Rise in Japan machinery orders boosts capex, economic outlook

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Japan's core machinery orders in May unexpectedly grew for a third straight month, with the total value reaching a seven-year high and adding to recent evidence of a steady pickup in business spending seen as vital for a durable economic recovery.

The 0.6 percent rise in core orders, a highly volatile data series regarded as an indicator of capital spending in the coming six to nine months, beat economists' median estimate of a 5.0 percent drop, Cabinet Office data showed.

That followed rises of 3.8 percent in April and 2.9 percent in March.

The Cabinet office said the value of core orders reached its highest levels since June 2008.

The data came a week after the central bank's key quarterly tankan survey that showed robust capital spending plans by big companies, a welcome sign for policymakers who are eager to see firms invest their hefty profits in plant, equipment and higher wages.

Capital spending had been a missing link in the world's third largest economy as policymakers struggle to generate a virtuous cycle of investment, wages growth and consumer spending to vanquish years of economic stagnation and deflation.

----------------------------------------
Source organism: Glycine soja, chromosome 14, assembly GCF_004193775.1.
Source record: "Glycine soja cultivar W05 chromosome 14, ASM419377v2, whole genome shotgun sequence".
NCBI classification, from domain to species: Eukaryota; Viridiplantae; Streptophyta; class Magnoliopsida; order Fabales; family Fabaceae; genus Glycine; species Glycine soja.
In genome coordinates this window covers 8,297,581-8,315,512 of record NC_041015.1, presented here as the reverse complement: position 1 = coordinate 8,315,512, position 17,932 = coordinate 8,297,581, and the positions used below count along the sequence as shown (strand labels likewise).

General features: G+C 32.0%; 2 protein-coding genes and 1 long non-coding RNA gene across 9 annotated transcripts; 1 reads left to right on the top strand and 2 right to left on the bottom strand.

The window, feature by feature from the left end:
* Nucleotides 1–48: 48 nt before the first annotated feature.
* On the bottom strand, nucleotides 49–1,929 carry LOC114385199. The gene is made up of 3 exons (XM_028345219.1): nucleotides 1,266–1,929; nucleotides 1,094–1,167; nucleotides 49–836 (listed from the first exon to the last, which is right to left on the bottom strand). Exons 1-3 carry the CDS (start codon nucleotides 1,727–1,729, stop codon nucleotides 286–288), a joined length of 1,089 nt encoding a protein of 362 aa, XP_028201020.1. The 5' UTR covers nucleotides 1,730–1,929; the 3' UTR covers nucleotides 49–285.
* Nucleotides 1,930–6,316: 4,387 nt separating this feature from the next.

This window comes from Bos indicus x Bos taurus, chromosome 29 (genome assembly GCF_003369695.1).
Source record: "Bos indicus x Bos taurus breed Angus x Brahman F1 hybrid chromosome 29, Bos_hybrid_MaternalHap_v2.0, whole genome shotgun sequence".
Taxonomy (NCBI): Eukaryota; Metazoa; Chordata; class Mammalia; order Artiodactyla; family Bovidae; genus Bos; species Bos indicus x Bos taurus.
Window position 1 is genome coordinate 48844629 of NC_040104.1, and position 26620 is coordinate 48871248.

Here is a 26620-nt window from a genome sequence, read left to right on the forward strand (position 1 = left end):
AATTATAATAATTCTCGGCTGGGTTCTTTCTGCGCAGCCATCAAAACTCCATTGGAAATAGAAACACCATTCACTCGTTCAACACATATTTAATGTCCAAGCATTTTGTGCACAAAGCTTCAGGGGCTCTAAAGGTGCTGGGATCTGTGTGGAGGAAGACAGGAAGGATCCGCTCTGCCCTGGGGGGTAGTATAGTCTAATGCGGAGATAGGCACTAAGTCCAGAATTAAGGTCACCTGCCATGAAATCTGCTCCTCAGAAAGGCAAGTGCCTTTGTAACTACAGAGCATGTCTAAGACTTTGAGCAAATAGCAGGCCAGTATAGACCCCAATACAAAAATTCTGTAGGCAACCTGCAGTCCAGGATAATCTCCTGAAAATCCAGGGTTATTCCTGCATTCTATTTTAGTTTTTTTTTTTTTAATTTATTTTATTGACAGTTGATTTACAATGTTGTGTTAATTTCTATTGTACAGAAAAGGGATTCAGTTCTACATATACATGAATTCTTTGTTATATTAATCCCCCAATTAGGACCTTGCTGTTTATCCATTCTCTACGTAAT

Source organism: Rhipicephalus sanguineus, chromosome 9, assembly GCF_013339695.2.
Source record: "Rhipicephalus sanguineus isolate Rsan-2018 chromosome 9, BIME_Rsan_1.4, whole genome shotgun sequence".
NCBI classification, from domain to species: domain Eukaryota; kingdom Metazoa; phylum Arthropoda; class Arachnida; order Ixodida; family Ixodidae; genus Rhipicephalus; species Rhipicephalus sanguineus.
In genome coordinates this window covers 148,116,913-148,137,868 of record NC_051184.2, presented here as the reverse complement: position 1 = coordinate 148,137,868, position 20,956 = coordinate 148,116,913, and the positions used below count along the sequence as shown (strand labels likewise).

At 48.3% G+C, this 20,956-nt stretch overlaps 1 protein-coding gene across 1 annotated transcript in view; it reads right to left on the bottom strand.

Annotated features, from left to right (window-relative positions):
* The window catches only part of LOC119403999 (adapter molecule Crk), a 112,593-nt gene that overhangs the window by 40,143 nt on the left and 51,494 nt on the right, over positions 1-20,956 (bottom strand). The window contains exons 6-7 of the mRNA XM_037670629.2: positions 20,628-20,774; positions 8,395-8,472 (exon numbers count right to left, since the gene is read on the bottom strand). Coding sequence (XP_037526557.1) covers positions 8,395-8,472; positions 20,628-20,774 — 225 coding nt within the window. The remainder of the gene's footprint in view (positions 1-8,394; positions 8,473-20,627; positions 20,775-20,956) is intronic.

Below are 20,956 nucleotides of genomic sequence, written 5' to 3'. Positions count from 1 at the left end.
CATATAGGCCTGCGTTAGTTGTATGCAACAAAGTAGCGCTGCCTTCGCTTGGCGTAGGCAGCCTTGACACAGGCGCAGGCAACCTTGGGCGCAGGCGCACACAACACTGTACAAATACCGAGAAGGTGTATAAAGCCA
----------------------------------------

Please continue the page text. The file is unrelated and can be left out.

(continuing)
While the Greek debt crisis and China's slowdown have clouded the outlook for external demand, capital spending is expected to be underpinned by a tightening job market and domestic demand, which has shaken off a slump caused by last year's sales tax hike.

"Machinery orders turned out pretty strong. That indicates a positive trend for capital spending for the time being," said Hidenobu Tokuda, senior economist at Mizuho Research Institute.

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"If China's economy suffers a marked slowdown, that could cause Japanese firms to put off their capital spending plans though."

Compared with a year earlier, core orders, which exclude those of ships and electric power utilities, rose 19.3 percent in May, versus a 16.3 percent gain expected by analysts.

The Cabinet Office stuck to its view that machinery orders are picking up.

Japanese firms had long been hesitant to boost capital spending despite ultra-low borrowing costs made possible by years of loose money policies from the Bank of Japan.

However, capital expenditure has recently shown signs of life. The BOJ tankan last week showed that big companies plan to boost capital expenditure at the fastest pace in a decade in the current fiscal year to March 2016.

The BOJ is expected to sit tight when it meets to review policy next week, but many analysts expect the bank to be forced into deploying additional stimulus later this year as inflation is seen struggling to accelerate towards its ambitious 2 percent target.